If you come from another trade like plumbing, you could get a kitchen fitting job and take care of all the plumbing. Then, bring in a trusted kitchen fitter, shadow them on the job to learn how they deal with certain aspects of the kitchen and pay them their share after. This way you can get hands on experience and start to help people with their kitchens early on into your new profession.
But always make sure to not bite off more than you can chew and leave the larger, complicated jobs until you have the team and experience to take it on to deliver a good result.
05. Problem Solver
Problems are going to arise in any job on earth ever. As the person in charge of making sure the operation goes well, you’re going to need to deal with these problems as they arise. These could be problems with your suppliers, your team, your knowledge, the space you’re working with, and so on.
As you get more experience you’ll learn that foreseeing problems actually becomes a much more valuable skill than problem solving itself. Why face the problem if you can set up ways of avoiding the problem in the first place?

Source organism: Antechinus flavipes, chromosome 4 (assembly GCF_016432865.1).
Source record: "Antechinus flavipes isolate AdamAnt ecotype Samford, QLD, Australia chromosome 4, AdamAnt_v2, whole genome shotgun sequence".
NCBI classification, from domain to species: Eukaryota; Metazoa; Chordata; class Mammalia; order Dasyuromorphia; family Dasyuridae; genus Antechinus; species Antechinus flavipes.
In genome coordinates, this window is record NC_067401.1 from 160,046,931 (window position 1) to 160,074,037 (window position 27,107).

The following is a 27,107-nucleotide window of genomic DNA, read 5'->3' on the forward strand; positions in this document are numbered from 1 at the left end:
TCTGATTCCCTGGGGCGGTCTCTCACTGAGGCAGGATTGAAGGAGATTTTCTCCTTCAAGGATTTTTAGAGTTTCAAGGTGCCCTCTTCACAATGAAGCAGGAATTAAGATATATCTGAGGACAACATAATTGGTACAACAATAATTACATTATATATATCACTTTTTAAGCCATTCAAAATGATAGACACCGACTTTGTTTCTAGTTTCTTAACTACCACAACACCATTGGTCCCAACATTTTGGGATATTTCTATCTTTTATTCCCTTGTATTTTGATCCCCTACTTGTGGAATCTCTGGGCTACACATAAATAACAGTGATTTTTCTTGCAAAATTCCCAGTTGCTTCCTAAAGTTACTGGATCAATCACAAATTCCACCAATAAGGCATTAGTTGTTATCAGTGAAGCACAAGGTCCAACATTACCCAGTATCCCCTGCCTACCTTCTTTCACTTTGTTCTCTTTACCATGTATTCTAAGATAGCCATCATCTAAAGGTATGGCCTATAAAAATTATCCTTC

So, all good kitchen fitters are great problem solvers and can think on their feet. There’s too much going on for problems not to arise. Deal with them as they occur, or build up your knowledge so you can avoid them before they even happen.
Being strong or having someone strong on the team is absolutely necessary. Although there is a lot of delicate and precise work, there’s also a lot of manual labour involved. We recently carried a 140kg iron bath up stairs for a bathroom fitting in Hull. This work definitely isn’t for the faint-hearted.
Yep, there will be a lot of heavy carrying. Fridges, ovens, materials and the rest. Then there’s also ripping out old kitchens and all the labour associated with that. Often it’s useful to have a labourer for this task if you’re dealing with a large kitchen.
Then lastly, putting the kitchen together is just physical in general. It’s carrying, holding things in place, picking things up and very hands-on in general. You’re going to have a lot of long physical days so you need to be either extremely strong or extremely skilled.
Galaxy Interiors390 James Reckitt Avenue,
HU8 0JA Mobile: 07816 775 896